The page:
Holy Cross Seminary Lost-wax copper sculpture


As I was running around the lakes the other day I wandered up to the Holy Cross Seminary that is across the lake from campus. I found a beautiful and expressive sculpture that I immediately knew was casted. I could not find any information near the sculpture about its intended imagery or who create it, but I was moved by its message none the less.


The sculpture, which appeared to be casted in copper and has since oxidized a greenish coat. I was captivated at how the sculpture uses two simple and skinny figures to create a powerful image of sacrifice and care for others. It is obvious that the piece is supposed to represent the desire to help those who are inflicted with pain and illness. The mother figure could represent Mary as she meets Jesus at the 4th station of the cross, or when Saint Veronica wipes his face at the sixth station. I am not entirely sure which biblical story the sculpture is representing but the elongated facial expressions and length in the extremities of the figures creates a sickly tension that evokes compassion.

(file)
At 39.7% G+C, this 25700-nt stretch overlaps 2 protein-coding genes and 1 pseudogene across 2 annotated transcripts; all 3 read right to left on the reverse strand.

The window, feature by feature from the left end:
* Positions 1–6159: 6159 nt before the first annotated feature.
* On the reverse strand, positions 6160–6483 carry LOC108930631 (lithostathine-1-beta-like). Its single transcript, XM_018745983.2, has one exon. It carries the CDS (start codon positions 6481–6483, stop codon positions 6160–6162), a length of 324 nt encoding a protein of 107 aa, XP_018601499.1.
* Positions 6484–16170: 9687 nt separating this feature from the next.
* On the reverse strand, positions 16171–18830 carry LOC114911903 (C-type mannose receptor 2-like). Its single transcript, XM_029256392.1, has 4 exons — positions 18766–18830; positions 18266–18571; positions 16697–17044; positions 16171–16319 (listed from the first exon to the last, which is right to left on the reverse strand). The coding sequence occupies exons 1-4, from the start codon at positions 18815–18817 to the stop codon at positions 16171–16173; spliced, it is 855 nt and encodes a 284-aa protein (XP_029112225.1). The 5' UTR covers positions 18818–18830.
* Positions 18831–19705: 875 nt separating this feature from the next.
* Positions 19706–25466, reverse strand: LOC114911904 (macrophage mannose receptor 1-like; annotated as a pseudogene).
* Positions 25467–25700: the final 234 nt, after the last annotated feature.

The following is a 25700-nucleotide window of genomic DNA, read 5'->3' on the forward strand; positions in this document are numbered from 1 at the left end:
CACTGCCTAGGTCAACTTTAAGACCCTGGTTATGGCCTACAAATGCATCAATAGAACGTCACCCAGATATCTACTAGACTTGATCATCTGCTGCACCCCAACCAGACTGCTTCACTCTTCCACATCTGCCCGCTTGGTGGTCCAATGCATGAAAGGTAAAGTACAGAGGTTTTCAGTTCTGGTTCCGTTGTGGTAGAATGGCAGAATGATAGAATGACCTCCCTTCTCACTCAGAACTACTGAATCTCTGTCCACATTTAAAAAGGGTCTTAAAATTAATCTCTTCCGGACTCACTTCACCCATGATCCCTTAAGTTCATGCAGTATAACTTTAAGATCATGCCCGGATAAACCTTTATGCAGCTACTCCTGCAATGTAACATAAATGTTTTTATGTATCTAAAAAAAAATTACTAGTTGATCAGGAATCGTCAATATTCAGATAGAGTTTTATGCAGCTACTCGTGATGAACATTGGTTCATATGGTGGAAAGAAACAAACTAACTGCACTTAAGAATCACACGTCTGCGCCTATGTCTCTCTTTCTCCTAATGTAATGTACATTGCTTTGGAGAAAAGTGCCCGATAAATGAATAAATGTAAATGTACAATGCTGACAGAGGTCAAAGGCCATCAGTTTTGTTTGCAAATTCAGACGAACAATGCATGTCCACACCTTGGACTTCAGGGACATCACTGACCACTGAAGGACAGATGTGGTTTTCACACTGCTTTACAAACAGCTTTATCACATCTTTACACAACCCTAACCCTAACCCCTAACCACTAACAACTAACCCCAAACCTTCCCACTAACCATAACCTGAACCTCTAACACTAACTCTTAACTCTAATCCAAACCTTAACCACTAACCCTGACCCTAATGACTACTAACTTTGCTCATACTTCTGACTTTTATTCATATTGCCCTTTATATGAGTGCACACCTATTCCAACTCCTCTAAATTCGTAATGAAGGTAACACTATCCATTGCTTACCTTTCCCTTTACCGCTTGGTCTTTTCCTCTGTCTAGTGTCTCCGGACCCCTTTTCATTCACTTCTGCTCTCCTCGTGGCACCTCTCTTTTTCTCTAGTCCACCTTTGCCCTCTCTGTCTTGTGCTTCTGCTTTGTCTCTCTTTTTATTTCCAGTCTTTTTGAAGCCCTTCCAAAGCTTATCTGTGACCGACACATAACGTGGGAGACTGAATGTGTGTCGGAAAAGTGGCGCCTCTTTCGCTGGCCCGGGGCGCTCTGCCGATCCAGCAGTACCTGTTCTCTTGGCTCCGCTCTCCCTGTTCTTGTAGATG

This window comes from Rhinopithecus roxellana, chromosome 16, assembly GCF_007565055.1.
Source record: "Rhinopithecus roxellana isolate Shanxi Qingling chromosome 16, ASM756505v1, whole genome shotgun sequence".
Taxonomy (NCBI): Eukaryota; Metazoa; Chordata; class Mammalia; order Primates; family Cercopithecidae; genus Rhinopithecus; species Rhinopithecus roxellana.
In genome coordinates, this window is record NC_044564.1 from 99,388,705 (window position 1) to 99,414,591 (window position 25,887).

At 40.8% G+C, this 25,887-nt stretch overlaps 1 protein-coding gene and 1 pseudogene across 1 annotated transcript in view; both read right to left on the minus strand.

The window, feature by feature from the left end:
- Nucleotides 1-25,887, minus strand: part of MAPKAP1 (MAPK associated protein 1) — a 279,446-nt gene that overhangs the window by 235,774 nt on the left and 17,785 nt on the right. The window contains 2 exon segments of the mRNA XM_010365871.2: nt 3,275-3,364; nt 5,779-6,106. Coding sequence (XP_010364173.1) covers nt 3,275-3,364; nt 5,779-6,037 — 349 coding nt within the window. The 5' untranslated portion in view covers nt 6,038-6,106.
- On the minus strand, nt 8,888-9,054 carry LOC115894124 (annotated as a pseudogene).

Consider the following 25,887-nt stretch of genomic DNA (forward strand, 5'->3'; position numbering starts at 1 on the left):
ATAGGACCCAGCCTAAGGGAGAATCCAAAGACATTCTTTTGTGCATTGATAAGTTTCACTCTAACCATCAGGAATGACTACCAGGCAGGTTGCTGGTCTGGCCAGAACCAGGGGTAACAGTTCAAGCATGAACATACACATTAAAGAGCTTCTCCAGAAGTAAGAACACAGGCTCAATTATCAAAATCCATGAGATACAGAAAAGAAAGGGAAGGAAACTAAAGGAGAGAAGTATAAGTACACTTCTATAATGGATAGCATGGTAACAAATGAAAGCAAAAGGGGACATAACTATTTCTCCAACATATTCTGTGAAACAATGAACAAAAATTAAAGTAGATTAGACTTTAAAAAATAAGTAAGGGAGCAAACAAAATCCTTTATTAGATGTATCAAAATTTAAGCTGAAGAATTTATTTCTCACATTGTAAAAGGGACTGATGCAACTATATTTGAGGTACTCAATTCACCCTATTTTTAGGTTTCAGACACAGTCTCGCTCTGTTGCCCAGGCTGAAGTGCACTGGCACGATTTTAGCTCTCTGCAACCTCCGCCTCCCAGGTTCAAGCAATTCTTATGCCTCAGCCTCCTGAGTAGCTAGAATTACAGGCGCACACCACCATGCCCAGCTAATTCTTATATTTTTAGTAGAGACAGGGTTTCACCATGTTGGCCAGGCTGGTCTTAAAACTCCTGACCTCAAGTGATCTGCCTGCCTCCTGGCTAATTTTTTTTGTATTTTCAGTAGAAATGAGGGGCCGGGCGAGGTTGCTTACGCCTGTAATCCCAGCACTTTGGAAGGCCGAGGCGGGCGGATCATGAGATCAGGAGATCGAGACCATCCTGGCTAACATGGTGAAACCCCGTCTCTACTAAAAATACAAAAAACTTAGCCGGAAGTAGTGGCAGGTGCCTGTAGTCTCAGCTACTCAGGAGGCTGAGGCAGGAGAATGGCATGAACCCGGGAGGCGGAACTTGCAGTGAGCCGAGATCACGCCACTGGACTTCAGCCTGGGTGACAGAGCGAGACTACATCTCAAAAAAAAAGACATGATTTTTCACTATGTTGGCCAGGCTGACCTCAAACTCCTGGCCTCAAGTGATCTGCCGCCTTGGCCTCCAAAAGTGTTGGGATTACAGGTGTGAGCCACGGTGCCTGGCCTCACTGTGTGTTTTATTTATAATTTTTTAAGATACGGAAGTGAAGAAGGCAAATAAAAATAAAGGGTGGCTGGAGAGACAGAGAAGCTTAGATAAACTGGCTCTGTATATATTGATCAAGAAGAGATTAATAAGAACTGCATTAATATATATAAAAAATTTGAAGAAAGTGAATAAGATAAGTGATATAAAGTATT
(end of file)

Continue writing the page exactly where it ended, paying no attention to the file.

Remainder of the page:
While I have done some research and was not able to find the artist who created this sculpture, I am assuming that it was done using a lost wax technique because of the hollow nature of the sculpture and the opening in the back. img_7288-2

While we have not experimented with this technique, I have learned about its origins in art history class and have come to understand h0w a sculpture of this size could be constructed.  I am looking forward to learning more about this technique in upcoming lectures and I hope that I will be able to identify this sculpture soon!


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